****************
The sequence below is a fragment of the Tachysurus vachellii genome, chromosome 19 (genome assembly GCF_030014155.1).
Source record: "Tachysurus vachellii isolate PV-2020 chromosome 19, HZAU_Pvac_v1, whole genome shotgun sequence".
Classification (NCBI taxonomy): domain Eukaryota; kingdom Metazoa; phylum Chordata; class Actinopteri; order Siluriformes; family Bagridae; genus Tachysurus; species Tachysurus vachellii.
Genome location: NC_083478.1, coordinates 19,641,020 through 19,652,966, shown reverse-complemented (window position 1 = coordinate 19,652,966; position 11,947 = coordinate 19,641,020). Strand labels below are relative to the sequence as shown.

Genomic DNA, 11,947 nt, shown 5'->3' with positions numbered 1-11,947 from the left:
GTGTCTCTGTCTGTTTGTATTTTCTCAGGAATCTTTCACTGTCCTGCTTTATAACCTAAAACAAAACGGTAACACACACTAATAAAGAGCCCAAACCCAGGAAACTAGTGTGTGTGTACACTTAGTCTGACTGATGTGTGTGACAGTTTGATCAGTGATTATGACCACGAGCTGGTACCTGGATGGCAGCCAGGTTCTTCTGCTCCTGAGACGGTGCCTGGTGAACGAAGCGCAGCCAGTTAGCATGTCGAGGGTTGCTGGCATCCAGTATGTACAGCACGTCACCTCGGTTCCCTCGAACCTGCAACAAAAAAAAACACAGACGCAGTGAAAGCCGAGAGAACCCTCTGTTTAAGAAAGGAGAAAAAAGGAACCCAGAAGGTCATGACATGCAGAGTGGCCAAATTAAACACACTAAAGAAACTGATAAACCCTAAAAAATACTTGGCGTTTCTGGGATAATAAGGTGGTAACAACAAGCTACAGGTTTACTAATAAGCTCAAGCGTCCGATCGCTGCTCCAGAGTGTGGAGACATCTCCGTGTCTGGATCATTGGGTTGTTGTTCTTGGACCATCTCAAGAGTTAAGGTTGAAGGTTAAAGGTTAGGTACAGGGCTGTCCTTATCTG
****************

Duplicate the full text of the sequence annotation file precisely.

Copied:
The sequence below is a fragment of the Tachysurus vachellii genome, chromosome 19 (genome assembly GCF_030014155.1).
Source record: "Tachysurus vachellii isolate PV-2020 chromosome 19, HZAU_Pvac_v1, whole genome shotgun sequence".
Classification (NCBI taxonomy): domain Eukaryota; kingdom Metazoa; phylum Chordata; class Actinopteri; order Siluriformes; family Bagridae; genus Tachysurus; species Tachysurus vachellii.
Genome location: NC_083478.1, coordinates 19,641,020 through 19,652,966, shown reverse-complemented (window position 1 = coordinate 19,652,966; position 11,947 = coordinate 19,641,020). Strand labels below are relative to the sequence as shown.

Genomic DNA, 11,947 nt, shown 5'->3' with positions numbered 1-11,947 from the left:
GTGTCTCTGTCTGTTTGTATTTTCTCAGGAATCTTTCACTGTCCTGCTTTATAACCTAAAACAAAACGGTAACACACACTAATAAAGAGCCCAAACCCAGGAAACTAGTGTGTGTGTACACTTAGTCTGACTGATGTGTGTGACAGTTTGATCAGTGATTATGACCACGAGCTGGTACCTGGATGGCAGCCAGGTTCTTCTGCTCCTGAGACGGTGCCTGGTGAACGAAGCGCAGCCAGTTAGCATGTCGAGGGTTGCTGGCATCCAGTATGTACAGCACGTCACCTCGGTTCCCTCGAACCTGCAACAAAAAAAAACACAGACGCAGTGAAAGCCGAGAGAACCCTCTGTTTAAGAAAGGAGAAAAAAGGAACCCAGAAGGTCATGACATGCAGAGTGGCCAAATTAAACACACTAAAGAAACTGATAAACCCTAAAAAATACTTGGCGTTTCTGGGATAATAAGGTGGTAACAACAAGCTACAGGTTTACTAATAAGCTCAAGCGTCCGATCGCTGCTCCAGAGTGTGGAGACATCTCCGTGTCTGGATCATTGGGTTGTTGTTCTTGGACCATCTCAAGAGTTAAGGTTGAAGGTTAAAGGTTAGGTACAGGGCTGTCCTTATCTG